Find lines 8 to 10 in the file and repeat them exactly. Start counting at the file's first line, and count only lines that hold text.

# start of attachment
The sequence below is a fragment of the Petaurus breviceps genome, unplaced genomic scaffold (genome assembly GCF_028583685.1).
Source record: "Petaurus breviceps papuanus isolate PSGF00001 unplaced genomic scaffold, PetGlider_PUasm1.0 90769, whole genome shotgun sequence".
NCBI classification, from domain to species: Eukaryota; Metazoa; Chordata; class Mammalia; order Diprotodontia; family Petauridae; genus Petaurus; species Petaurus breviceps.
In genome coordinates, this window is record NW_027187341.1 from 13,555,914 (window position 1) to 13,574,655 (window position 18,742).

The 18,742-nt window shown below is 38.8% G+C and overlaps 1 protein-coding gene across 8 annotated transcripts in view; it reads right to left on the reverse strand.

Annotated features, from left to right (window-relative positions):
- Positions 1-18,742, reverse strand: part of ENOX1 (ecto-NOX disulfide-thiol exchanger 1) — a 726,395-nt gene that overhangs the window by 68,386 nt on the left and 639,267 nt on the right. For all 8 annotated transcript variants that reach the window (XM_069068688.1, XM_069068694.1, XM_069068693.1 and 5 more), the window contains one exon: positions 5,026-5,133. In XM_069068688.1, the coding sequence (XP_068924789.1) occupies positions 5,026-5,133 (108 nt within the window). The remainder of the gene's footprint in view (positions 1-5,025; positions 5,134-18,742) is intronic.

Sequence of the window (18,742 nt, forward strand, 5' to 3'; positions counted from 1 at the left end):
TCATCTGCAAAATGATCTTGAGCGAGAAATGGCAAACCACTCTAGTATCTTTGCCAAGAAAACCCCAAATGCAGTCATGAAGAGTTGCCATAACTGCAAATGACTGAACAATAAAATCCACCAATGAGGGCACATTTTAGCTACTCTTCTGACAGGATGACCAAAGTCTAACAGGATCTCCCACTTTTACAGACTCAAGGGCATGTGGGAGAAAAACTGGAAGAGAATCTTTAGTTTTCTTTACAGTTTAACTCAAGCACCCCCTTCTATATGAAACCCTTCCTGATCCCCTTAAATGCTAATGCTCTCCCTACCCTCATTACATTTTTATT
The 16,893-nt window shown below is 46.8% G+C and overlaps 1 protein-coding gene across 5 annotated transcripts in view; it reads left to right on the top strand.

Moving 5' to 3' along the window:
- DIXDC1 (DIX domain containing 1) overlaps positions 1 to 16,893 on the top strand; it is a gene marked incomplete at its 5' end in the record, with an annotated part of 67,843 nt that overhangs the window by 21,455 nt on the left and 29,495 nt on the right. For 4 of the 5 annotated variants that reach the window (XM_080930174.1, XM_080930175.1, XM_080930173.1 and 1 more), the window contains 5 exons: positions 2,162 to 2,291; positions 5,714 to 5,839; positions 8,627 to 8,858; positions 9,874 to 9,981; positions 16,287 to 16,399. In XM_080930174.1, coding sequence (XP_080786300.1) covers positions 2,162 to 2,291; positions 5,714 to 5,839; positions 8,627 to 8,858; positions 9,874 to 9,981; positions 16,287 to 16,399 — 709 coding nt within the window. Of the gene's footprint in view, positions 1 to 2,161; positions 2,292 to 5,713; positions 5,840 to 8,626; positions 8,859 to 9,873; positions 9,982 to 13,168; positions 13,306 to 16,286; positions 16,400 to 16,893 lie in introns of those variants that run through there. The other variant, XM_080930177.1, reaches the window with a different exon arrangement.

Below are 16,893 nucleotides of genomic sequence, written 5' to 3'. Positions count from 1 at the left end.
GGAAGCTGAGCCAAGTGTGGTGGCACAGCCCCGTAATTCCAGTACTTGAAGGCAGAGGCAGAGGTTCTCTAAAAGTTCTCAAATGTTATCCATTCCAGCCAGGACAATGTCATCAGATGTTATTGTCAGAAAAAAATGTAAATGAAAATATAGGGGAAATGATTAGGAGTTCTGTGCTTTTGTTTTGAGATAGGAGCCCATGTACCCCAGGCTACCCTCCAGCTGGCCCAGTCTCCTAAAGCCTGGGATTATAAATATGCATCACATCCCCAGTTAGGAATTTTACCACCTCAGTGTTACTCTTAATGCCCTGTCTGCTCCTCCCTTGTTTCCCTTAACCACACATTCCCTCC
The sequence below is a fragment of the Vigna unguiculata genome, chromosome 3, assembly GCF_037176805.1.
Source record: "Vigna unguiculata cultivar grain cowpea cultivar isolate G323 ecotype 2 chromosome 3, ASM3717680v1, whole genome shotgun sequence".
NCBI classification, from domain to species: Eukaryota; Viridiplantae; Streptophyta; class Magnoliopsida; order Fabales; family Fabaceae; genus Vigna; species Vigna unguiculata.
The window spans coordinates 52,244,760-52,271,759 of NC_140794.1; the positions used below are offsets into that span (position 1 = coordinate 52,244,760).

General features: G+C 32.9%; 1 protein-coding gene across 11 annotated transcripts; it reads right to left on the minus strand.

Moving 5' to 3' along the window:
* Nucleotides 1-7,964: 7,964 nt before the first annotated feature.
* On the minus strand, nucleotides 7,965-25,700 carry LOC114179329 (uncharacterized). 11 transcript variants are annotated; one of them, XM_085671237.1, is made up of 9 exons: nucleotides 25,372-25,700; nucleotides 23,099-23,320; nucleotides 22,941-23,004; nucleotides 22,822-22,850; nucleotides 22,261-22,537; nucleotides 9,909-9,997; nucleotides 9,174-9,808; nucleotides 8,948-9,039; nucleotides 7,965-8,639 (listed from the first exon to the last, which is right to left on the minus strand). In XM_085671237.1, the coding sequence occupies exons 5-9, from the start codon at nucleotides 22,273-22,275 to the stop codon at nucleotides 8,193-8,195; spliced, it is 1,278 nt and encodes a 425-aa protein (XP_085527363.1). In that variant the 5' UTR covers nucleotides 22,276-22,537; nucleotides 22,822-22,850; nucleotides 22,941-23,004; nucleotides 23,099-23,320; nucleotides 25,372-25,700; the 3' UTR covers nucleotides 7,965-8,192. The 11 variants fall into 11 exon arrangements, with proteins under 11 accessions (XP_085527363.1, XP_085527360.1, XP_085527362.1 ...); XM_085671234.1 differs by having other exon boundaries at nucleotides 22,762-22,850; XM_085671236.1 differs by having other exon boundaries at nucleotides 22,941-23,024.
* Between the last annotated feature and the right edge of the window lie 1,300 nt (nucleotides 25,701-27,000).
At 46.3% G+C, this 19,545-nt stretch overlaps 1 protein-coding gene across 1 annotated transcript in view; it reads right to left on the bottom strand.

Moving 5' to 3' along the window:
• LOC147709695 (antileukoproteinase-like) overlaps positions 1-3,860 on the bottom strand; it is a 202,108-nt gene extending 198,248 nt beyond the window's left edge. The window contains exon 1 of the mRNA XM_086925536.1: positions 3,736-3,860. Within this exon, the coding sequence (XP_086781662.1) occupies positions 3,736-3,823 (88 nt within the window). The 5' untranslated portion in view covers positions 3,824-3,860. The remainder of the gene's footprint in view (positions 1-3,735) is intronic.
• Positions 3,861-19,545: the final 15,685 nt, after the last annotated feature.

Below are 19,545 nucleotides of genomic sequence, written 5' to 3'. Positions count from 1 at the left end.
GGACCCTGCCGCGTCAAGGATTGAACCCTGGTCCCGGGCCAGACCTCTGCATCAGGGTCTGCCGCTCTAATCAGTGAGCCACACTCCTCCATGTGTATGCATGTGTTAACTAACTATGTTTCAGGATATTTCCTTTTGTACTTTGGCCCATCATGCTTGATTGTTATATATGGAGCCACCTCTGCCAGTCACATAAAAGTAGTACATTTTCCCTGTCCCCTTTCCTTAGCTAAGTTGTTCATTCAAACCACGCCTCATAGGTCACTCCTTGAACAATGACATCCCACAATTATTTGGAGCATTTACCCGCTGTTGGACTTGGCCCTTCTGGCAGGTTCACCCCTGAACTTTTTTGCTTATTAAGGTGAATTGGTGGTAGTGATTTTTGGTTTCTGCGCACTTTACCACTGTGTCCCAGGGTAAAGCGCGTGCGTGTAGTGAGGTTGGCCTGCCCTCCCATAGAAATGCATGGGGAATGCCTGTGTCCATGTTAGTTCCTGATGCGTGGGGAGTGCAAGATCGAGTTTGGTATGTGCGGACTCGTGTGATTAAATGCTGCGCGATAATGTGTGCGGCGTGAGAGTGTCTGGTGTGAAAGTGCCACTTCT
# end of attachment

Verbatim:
Sequence of the window (18,742 nt, forward strand, 5' to 3'; positions counted from 1 at the left end):
TCATCTGCAAAATGATCTTGAGCGAGAAATGGCAAACCACTCTAGTATCTTTGCCAAGAAAACCCCAAATGCAGTCATGAAGAGTTGCCATAACTGCAAATGACTGAACAATAAAATCCACCAATGAGGGCACATTTTAGCTACTCTTCTGACAGGATGACCAAAGTCTAACAGGATCTCCCACTTTTACAGACTCAAGGGCATGTGGGAGAAAAACTGGAAGAGAATCTTTAGTTTTCTTTACAGTTTAACTCAAGCACCCCCTTCTATATGAAACCCTTCCTGATCCCCTTAAATGCTAATGCTCTCCCTACCCTCATTACATTTTTATT
The 16,893-nt window shown below is 46.8% G+C and overlaps 1 protein-coding gene across 5 annotated transcripts in view; it reads left to right on the top strand.